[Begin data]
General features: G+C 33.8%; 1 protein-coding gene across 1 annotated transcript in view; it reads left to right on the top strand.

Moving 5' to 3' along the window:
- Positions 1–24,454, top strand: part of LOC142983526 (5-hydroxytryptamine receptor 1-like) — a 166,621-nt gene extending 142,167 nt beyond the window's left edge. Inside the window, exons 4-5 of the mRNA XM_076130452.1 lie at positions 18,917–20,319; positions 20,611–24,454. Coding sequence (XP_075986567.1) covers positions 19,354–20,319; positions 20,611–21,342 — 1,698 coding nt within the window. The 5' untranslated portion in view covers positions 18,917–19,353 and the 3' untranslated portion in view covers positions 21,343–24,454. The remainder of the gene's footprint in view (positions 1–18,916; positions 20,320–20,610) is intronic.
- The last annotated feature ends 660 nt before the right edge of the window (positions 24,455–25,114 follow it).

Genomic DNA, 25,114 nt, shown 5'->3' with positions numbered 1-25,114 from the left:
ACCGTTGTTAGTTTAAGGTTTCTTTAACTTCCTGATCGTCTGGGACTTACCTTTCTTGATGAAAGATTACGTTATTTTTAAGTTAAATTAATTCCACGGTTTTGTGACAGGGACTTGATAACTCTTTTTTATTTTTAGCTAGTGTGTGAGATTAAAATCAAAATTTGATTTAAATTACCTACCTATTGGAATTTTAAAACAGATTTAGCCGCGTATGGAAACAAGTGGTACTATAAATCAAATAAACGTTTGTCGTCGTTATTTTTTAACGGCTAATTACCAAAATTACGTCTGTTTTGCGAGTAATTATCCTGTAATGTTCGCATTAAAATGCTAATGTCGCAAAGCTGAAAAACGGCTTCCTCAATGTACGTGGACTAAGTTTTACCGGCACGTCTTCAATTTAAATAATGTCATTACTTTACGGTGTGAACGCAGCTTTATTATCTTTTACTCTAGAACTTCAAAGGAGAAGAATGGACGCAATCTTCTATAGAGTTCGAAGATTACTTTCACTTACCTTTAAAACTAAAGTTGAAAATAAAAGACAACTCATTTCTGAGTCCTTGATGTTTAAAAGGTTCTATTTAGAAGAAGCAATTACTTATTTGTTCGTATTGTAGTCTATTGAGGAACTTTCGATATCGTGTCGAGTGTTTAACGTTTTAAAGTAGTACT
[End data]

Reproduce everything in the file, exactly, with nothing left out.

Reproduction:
General features: G+C 33.8%; 1 protein-coding gene across 1 annotated transcript in view; it reads left to right on the top strand.

Moving 5' to 3' along the window:
- Positions 1–24,454, top strand: part of LOC142983526 (5-hydroxytryptamine receptor 1-like) — a 166,621-nt gene extending 142,167 nt beyond the window's left edge. Inside the window, exons 4-5 of the mRNA XM_076130452.1 lie at positions 18,917–20,319; positions 20,611–24,454. Coding sequence (XP_075986567.1) covers positions 19,354–20,319; positions 20,611–21,342 — 1,698 coding nt within the window. The 5' untranslated portion in view covers positions 18,917–19,353 and the 3' untranslated portion in view covers positions 21,343–24,454. The remainder of the gene's footprint in view (positions 1–18,916; positions 20,320–20,610) is intronic.
- The last annotated feature ends 660 nt before the right edge of the window (positions 24,455–25,114 follow it).

Genomic DNA, 25,114 nt, shown 5'->3' with positions numbered 1-25,114 from the left:
ACCGTTGTTAGTTTAAGGTTTCTTTAACTTCCTGATCGTCTGGGACTTACCTTTCTTGATGAAAGATTACGTTATTTTTAAGTTAAATTAATTCCACGGTTTTGTGACAGGGACTTGATAACTCTTTTTTATTTTTAGCTAGTGTGTGAGATTAAAATCAAAATTTGATTTAAATTACCTACCTATTGGAATTTTAAAACAGATTTAGCCGCGTATGGAAACAAGTGGTACTATAAATCAAATAAACGTTTGTCGTCGTTATTTTTTAACGGCTAATTACCAAAATTACGTCTGTTTTGCGAGTAATTATCCTGTAATGTTCGCATTAAAATGCTAATGTCGCAAAGCTGAAAAACGGCTTCCTCAATGTACGTGGACTAAGTTTTACCGGCACGTCTTCAATTTAAATAATGTCATTACTTTACGGTGTGAACGCAGCTTTATTATCTTTTACTCTAGAACTTCAAAGGAGAAGAATGGACGCAATCTTCTATAGAGTTCGAAGATTACTTTCACTTACCTTTAAAACTAAAGTTGAAAATAAAAGACAACTCATTTCTGAGTCCTTGATGTTTAAAAGGTTCTATTTAGAAGAAGCAATTACTTATTTGTTCGTATTGTAGTCTATTGAGGAACTTTCGATATCGTGTCGAGTGTTTAACGTTTTAAAGTAGTACT